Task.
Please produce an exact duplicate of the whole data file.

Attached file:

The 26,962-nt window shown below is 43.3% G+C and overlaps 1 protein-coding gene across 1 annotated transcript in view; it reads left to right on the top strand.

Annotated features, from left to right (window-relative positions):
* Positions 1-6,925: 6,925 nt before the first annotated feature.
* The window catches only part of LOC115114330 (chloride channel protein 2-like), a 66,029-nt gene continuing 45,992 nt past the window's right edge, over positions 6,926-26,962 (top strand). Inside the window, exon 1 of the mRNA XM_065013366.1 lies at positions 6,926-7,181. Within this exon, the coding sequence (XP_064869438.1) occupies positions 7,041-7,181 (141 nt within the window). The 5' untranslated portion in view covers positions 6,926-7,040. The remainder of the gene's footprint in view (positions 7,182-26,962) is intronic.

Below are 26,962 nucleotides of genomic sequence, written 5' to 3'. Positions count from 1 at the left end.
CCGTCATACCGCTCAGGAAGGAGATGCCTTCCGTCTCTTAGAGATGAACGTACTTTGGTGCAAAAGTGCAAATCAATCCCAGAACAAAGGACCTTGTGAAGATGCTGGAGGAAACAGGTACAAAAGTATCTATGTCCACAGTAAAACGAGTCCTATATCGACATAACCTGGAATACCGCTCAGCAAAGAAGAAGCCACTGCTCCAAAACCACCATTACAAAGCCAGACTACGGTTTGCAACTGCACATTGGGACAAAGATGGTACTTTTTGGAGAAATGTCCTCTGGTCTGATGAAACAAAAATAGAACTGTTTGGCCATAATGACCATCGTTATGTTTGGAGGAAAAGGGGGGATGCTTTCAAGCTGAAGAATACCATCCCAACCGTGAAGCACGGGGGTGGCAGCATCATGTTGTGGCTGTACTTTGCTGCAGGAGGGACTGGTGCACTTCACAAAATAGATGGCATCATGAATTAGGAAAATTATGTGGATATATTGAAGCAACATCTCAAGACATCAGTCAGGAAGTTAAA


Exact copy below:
The 26,962-nt window shown below is 43.3% G+C and overlaps 1 protein-coding gene across 1 annotated transcript in view; it reads left to right on the top strand.

Annotated features, from left to right (window-relative positions):
* Positions 1-6,925: 6,925 nt before the first annotated feature.
* The window catches only part of LOC115114330 (chloride channel protein 2-like), a 66,029-nt gene continuing 45,992 nt past the window's right edge, over positions 6,926-26,962 (top strand). Inside the window, exon 1 of the mRNA XM_065013366.1 lies at positions 6,926-7,181. Within this exon, the coding sequence (XP_064869438.1) occupies positions 7,041-7,181 (141 nt within the window). The 5' untranslated portion in view covers positions 6,926-7,040. The remainder of the gene's footprint in view (positions 7,182-26,962) is intronic.

Below are 26,962 nucleotides of genomic sequence, written 5' to 3'. Positions count from 1 at the left end.
CCGTCATACCGCTCAGGAAGGAGATGCCTTCCGTCTCTTAGAGATGAACGTACTTTGGTGCAAAAGTGCAAATCAATCCCAGAACAAAGGACCTTGTGAAGATGCTGGAGGAAACAGGTACAAAAGTATCTATGTCCACAGTAAAACGAGTCCTATATCGACATAACCTGGAATACCGCTCAGCAAAGAAGAAGCCACTGCTCCAAAACCACCATTACAAAGCCAGACTACGGTTTGCAACTGCACATTGGGACAAAGATGGTACTTTTTGGAGAAATGTCCTCTGGTCTGATGAAACAAAAATAGAACTGTTTGGCCATAATGACCATCGTTATGTTTGGAGGAAAAGGGGGGATGCTTTCAAGCTGAAGAATACCATCCCAACCGTGAAGCACGGGGGTGGCAGCATCATGTTGTGGCTGTACTTTGCTGCAGGAGGGACTGGTGCACTTCACAAAATAGATGGCATCATGAATTAGGAAAATTATGTGGATATATTGAAGCAACATCTCAAGACATCAGTCAGGAAGTTAAA